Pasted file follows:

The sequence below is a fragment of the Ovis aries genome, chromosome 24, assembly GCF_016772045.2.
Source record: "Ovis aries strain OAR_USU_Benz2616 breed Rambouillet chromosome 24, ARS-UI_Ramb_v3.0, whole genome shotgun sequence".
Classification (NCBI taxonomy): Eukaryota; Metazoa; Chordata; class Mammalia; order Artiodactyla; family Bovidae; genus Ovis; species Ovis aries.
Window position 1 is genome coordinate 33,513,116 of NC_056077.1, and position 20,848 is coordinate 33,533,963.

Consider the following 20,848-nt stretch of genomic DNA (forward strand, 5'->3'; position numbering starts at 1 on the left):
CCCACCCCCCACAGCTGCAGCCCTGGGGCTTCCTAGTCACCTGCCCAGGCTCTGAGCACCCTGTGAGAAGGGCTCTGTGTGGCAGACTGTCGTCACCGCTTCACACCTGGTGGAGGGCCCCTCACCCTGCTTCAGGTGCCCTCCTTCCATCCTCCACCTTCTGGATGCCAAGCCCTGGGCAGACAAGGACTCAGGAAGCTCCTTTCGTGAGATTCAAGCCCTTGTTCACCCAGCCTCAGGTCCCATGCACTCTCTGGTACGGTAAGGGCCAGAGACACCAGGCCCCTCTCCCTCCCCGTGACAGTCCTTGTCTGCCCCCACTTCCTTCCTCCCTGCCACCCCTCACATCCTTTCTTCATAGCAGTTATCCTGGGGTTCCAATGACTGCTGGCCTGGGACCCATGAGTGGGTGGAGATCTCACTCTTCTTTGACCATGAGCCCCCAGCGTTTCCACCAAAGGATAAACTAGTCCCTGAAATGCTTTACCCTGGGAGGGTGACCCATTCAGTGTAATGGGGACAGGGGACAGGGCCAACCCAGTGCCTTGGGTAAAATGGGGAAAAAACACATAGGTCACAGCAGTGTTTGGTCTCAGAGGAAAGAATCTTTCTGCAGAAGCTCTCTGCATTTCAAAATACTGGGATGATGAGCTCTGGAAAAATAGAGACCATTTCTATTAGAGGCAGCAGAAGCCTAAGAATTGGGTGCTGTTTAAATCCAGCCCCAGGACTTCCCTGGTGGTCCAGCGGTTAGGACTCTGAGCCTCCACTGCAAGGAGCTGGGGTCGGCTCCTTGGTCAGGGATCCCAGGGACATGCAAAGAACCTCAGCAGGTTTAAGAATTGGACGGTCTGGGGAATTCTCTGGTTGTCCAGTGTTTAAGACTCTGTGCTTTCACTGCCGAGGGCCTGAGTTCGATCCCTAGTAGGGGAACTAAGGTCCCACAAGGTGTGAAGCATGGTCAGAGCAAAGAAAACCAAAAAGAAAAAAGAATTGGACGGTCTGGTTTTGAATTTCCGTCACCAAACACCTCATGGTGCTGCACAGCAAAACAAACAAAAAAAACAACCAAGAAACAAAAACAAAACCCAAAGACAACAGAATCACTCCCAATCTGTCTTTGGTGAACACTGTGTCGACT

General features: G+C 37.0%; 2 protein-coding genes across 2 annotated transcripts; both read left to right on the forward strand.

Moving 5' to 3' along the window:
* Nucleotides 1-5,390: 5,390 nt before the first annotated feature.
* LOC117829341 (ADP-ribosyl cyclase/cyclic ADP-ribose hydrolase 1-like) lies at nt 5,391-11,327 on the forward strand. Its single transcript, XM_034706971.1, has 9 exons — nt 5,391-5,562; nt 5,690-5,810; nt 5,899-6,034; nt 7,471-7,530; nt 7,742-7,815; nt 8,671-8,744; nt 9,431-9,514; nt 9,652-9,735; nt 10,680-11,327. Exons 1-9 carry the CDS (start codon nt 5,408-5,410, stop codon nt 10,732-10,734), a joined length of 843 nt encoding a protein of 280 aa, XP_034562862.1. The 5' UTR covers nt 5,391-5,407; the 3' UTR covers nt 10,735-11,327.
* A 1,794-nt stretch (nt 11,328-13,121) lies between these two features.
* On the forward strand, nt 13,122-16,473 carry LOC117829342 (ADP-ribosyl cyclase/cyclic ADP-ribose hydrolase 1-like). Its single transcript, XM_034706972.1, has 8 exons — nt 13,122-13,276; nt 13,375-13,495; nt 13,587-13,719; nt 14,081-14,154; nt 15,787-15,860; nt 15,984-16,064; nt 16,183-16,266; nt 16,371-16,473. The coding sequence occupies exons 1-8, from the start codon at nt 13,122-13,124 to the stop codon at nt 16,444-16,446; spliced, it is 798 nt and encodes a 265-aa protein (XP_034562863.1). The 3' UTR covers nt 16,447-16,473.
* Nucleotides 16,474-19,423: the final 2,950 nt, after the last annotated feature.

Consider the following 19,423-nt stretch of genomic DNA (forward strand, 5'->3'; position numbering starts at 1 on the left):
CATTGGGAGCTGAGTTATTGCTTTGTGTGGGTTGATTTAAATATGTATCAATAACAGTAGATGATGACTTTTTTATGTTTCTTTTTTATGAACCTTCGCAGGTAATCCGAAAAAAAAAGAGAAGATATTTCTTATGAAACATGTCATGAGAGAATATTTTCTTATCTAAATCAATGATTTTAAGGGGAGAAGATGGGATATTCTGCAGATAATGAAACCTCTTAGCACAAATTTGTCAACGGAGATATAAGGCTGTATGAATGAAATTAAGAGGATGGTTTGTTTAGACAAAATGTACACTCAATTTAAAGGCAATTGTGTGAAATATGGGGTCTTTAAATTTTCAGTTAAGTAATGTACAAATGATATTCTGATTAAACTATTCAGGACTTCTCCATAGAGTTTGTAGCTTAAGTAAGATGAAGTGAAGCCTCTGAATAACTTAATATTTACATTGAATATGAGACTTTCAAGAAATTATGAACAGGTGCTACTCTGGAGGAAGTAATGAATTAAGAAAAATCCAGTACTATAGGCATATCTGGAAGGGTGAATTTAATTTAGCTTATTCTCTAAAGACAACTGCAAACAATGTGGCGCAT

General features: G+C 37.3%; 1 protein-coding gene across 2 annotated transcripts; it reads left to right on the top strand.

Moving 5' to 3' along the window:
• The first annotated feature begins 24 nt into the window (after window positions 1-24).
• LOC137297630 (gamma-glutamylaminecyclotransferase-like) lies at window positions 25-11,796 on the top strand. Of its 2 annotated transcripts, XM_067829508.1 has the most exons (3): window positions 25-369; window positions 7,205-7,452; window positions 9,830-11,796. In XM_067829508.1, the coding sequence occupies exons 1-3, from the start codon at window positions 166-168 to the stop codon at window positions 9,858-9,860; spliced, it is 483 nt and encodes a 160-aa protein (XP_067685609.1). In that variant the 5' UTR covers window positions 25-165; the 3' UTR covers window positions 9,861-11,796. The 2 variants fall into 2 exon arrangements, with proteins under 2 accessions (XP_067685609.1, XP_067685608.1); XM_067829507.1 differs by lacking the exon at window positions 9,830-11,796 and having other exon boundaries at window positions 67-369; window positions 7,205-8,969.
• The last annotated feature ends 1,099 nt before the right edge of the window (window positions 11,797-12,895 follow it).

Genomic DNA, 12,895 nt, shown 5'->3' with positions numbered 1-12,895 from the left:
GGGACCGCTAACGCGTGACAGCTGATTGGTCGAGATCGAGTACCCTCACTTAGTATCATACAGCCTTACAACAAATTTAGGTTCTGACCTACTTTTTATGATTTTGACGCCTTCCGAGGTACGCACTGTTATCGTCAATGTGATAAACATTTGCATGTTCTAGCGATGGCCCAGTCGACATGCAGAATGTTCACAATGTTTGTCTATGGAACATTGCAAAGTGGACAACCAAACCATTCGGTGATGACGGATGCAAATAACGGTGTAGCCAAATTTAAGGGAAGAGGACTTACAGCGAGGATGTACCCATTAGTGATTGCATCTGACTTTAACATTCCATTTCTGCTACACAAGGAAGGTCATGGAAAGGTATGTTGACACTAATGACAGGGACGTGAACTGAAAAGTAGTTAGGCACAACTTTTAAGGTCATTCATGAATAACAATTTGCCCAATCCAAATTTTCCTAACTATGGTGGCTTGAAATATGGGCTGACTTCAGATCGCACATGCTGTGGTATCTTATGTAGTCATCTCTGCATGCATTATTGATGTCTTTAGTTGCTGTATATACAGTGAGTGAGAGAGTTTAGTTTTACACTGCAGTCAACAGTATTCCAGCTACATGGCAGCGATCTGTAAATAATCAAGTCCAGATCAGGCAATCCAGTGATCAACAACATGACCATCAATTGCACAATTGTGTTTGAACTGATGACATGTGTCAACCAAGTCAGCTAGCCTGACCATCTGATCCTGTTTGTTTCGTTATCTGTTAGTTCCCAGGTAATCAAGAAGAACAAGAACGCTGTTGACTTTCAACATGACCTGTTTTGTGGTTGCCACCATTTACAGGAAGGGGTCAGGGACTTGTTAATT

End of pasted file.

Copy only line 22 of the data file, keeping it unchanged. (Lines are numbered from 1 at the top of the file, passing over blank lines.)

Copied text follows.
GGGACCGCTAACGCGTGACAGCTGATTGGTCGAGATCGAGTACCCTCACTTAGTATCATACAGCCTTACAACAAATTTAGGTTCTGACCTACTTTTTATGATTTTGACGCCTTCCGAGGTACGCACTGTTATCGTCAATGTGATAAACATTTGCATGTTCTAGCGATGGCCCAGTCGACATGCAGAATGTTCACAATGTTTGTCTATGGAACATTGCAAAGTGGACAACCAAACCATTCGGTGATGACGGATGCAAATAACGGTGTAGCCAAATTTAAGGGAAGAGGACTTACAGCGAGGATGTACCCATTAGTGATTGCATCTGACTTTAACATTCCATTTCTGCTACACAAGGAAGGTCATGGAAAGGTATGTTGACACTAATGACAGGGACGTGAACTGAAAAGTAGTTAGGCACAACTTTTAAGGTCATTCATGAATAACAATTTGCCCAATCCAAATTTTCCTAACTATGGTGGCTTGAAATATGGGCTGACTTCAGATCGCACATGCTGTGGTATCTTATGTAGTCATCTCTGCATGCATTATTGATGTCTTTAGTTGCTGTATATACAGTGAGTGAGAGAGTTTAGTTTTACACTGCAGTCAACAGTATTCCAGCTACATGGCAGCGATCTGTAAATAATCAAGTCCAGATCAGGCAATCCAGTGATCAACAACATGACCATCAATTGCACAATTGTGTTTGAACTGATGACATGTGTCAACCAAGTCAGCTAGCCTGACCATCTGATCCTGTTTGTTTCGTTATCTGTTAGTTCCCAGGTAATCAAGAAGAACAAGAACGCTGTTGACTTTCAACATGACCTGTTTTGTGGTTGCCACCATTTACAGGAAGGGGTCAGGGACTTGTTAATT